Our approach

Our sustainability standards

We integrate sustainability into the design and construction of our homes and developments, guided by our sustainability standards and our Approach to Sustainable Development guidance document. 

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Energy and climate change

We are working towards our target to reduce carbon emissions from customer homes in use by 75% by 2030. Our standard house types integrate energy efficiency measures and other sustainability features, and from 2021, a working from home area that can help customers reduce their travel footprint. Around 80% of house types are designed to achieve an average SAP rating of 84 or above, while 16% are 86 or above. Our production teams and those responsible for energy use in our offices and sales areas must follow our Energy Do’s and Don’ts guidance document for reducing energy use and we are rolling out training on our standards through masterclass sessions.


We are exceeding regulatory and planning requirements by integrating wildlife enhancements on new sites, starting with hedgehog highways, bug hotels and wildlife friendly planting in 2021. We issued our standard for hedgehog highways, developed with NGO Hedgehog Street, during early 2021.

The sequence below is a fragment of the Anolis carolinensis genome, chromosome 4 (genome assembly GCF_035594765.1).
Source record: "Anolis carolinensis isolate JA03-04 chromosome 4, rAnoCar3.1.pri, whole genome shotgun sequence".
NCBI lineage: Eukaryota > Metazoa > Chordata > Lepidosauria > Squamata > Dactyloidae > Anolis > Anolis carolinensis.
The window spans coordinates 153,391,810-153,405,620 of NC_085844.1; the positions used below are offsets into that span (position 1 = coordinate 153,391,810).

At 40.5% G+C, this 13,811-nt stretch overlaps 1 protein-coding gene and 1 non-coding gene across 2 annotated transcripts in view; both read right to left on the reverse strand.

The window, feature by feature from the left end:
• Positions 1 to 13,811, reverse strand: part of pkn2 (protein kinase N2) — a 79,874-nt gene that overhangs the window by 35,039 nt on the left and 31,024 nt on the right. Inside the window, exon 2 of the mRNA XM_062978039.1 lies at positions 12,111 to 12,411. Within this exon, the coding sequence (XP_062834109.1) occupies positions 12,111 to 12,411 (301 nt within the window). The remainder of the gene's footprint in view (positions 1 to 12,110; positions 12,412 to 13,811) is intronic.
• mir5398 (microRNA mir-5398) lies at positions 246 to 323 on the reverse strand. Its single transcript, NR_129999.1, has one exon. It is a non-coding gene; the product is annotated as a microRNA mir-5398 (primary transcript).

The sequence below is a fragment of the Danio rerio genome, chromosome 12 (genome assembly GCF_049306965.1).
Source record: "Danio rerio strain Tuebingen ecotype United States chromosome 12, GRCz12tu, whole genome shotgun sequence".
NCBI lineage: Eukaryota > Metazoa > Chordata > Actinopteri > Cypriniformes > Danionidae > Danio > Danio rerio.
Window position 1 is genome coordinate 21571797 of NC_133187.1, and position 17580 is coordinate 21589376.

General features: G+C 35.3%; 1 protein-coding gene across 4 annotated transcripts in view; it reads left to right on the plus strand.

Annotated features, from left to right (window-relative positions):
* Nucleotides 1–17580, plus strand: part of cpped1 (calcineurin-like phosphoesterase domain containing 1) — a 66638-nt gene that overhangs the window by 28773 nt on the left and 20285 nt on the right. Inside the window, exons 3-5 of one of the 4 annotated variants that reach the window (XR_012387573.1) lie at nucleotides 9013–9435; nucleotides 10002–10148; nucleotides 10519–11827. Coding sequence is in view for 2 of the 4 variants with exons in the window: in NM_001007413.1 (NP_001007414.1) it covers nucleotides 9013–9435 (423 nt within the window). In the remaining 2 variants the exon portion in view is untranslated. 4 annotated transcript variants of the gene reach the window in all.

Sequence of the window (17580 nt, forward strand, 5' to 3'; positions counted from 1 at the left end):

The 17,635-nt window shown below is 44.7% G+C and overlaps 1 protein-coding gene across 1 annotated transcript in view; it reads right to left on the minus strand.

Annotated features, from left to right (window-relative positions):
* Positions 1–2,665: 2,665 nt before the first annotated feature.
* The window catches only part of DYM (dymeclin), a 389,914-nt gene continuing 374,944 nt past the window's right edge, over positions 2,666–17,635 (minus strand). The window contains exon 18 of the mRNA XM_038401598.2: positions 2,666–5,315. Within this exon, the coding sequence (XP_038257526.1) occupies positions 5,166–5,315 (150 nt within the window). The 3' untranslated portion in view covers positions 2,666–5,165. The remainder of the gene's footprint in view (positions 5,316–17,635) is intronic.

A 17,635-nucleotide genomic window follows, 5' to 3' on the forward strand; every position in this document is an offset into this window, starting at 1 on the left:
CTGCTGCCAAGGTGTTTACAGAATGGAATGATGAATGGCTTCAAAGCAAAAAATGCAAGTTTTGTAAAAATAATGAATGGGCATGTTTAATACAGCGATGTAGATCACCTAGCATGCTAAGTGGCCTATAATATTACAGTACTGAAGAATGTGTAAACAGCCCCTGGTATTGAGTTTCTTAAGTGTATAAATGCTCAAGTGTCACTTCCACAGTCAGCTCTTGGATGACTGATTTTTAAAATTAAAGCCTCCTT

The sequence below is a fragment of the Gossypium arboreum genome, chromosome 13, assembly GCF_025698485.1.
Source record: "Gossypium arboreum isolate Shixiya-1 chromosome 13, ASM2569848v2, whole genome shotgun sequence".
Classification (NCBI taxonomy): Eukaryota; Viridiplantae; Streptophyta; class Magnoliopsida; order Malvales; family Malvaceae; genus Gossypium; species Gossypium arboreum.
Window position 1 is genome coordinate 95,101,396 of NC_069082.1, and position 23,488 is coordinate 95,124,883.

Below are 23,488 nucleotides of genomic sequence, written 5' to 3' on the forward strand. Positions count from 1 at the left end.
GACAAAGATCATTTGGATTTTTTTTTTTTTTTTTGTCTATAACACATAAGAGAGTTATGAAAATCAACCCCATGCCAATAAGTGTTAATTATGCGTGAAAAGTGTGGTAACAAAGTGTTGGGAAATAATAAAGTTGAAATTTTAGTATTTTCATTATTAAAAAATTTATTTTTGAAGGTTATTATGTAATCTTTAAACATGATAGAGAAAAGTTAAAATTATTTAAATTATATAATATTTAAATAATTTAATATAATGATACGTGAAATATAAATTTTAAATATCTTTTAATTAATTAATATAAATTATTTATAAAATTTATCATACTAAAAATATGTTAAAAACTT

Our Home for Nature Toolkit helps our teams to increase biodiversity on our sites and our Guide to Green Infrastructure was developed with input from the Wildlife Trust. It requires our business units to go beyond local authority requirements in areas such as incorporating existing trees and woodland. Guidance for bug hotels and bee bricks is in development with input from Buglife and will be issued during 2021, as well as guidance on planting and our Biodiversity Net Gain Process Manual that will help our regional businesses and land teams manage the risks, costs and opportunities associated with net gain. 

Water and flood risk 

We take the risk of flooding on our developments extremely seriously and identify potential flood risk as part of our site selection process. We use the Environment Agency’s flood mapping tools, and take account of their input during our planning consultations. We do not buy land unless we can mitigate flood risk. Our green infrastructure guide helps our teams to manage water on site. We integrate sustainable drainage systems (SDS) that decrease flow rates to watercourses, increase infiltration into the ground and improve water quality such as ponds, swales, permeable paving, retention basins, wetlands, green roofs, infiltration trenches and soakaways. We use a digital platform for assessing and managing sustainability and technical risks associated with land, called LEADR (Land and Environment Assessment of Development Risk). This draws on external environmental databases to help us manage risks associated with land and environmental impacts, including remediation, flooding, biodiversity and archaeology.

All our homes have low flow taps and showers, dual flush toilets, and (in England and Wales) water meters fitted.